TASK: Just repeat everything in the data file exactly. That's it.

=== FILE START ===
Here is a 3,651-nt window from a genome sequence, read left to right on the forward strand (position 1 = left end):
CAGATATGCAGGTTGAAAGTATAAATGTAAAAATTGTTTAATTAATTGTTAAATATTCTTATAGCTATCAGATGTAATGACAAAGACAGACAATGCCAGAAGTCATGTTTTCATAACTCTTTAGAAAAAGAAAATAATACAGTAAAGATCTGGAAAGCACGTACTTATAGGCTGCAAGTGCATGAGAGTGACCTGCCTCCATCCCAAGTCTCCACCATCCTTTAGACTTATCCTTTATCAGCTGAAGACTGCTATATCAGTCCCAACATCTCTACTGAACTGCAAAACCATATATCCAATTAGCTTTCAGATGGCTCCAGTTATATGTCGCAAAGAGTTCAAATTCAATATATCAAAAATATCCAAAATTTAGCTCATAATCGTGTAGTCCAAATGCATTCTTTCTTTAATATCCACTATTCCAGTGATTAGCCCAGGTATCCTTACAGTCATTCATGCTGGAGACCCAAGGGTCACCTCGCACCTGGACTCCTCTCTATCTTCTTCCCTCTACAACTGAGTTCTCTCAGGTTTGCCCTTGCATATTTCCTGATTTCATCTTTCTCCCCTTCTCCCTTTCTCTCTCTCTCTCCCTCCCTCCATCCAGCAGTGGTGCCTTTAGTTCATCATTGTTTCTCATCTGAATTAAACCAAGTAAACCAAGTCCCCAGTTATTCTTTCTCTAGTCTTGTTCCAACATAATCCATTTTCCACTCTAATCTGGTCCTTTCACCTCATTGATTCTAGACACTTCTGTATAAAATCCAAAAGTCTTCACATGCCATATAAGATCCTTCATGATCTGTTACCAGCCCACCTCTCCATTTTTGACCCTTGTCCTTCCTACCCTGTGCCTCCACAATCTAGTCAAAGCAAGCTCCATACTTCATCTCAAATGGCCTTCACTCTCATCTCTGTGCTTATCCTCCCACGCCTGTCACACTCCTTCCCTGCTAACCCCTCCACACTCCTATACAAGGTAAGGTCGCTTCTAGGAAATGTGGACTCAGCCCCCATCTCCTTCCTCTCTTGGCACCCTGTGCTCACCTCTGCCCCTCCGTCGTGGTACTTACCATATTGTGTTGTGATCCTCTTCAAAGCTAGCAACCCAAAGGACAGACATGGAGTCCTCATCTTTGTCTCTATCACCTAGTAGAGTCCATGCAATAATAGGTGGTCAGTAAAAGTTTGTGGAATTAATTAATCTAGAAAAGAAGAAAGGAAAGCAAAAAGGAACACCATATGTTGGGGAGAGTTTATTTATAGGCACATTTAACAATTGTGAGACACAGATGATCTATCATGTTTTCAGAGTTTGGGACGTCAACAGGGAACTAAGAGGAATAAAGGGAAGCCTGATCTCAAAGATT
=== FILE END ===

Here is a 3,651-nt window from a genome sequence, read left to right on the forward strand (position 1 = left end):
CAGATATGCAGGTTGAAAGTATAAATGTAAAAATTGTTTAATTAATTGTTAAATATTCTTATAGCTATCAGATGTAATGACAAAGACAGACAATGCCAGAAGTCATGTTTTCATAACTCTTTAGAAAAAGAAAATAATACAGTAAAGATCTGGAAAGCACGTACTTATAGGCTGCAAGTGCATGAGAGTGACCTGCCTCCATCCCAAGTCTCCACCATCCTTTAGACTTATCCTTTATCAGCTGAAGACTGCTATATCAGTCCCAACATCTCTACTGAACTGCAAAACCATATATCCAATTAGCTTTCAGATGGCTCCAGTTATATGTCGCAAAGAGTTCAAATTCAATATATCAAAAATATCCAAAATTTAGCTCATAATCGTGTAGTCCAAATGCATTCTTTCTTTAATATCCACTATTCCAGTGATTAGCCCAGGTATCCTTACAGTCATTCATGCTGGAGACCCAAGGGTCACCTCGCACCTGGACTCCTCTCTATCTTCTTCCCTCTACAACTGAGTTCTCTCAGGTTTGCCCTTGCATATTTCCTGATTTCATCTTTCTCCCCTTCTCCCTTTCTCTCTCTCTCTCCCTCCCTCCATCCAGCAGTGGTGCCTTTAGTTCATCATTGTTTCTCATCTGAATTAAACCAAGTAAACCAAGTCCCCAGTTATTCTTTCTCTAGTCTTGTTCCAACATAATCCATTTTCCACTCTAATCTGGTCCTTTCACCTCATTGATTCTAGACACTTCTGTATAAAATCCAAAAGTCTTCACATGCCATATAAGATCCTTCATGATCTGTTACCAGCCCACCTCTCCATTTTTGACCCTTGTCCTTCCTACCCTGTGCCTCCACAATCTAGTCAAAGCAAGCTCCATACTTCATCTCAAATGGCCTTCACTCTCATCTCTGTGCTTATCCTCCCACGCCTGTCACACTCCTTCCCTGCTAACCCCTCCACACTCCTATACAAGGTAAGGTCGCTTCTAGGAAATGTGGACTCAGCCCCCATCTCCTTCCTCTCTTGGCACCCTGTGCTCACCTCTGCCCCTCCGTCGTGGTACTTACCATATTGTGTTGTGATCCTCTTCAAAGCTAGCAACCCAAAGGACAGACATGGAGTCCTCATCTTTGTCTCTATCACCTAGTAGAGTCCATGCAATAATAGGTGGTCAGTAAAAGTTTGTGGAATTAATTAATCTAGAAAAGAAGAAAGGAAAGCAAAAAGGAACACCATATGTTGGGGAGAGTTTATTTATAGGCACATTTAACAATTGTGAGACACAGATGATCTATCATGTTTTCAGAGTTTGGGACGTCAACAGGGAACTAAGAGGAATAAAGGGAAGCCTGATCTCAAAGATT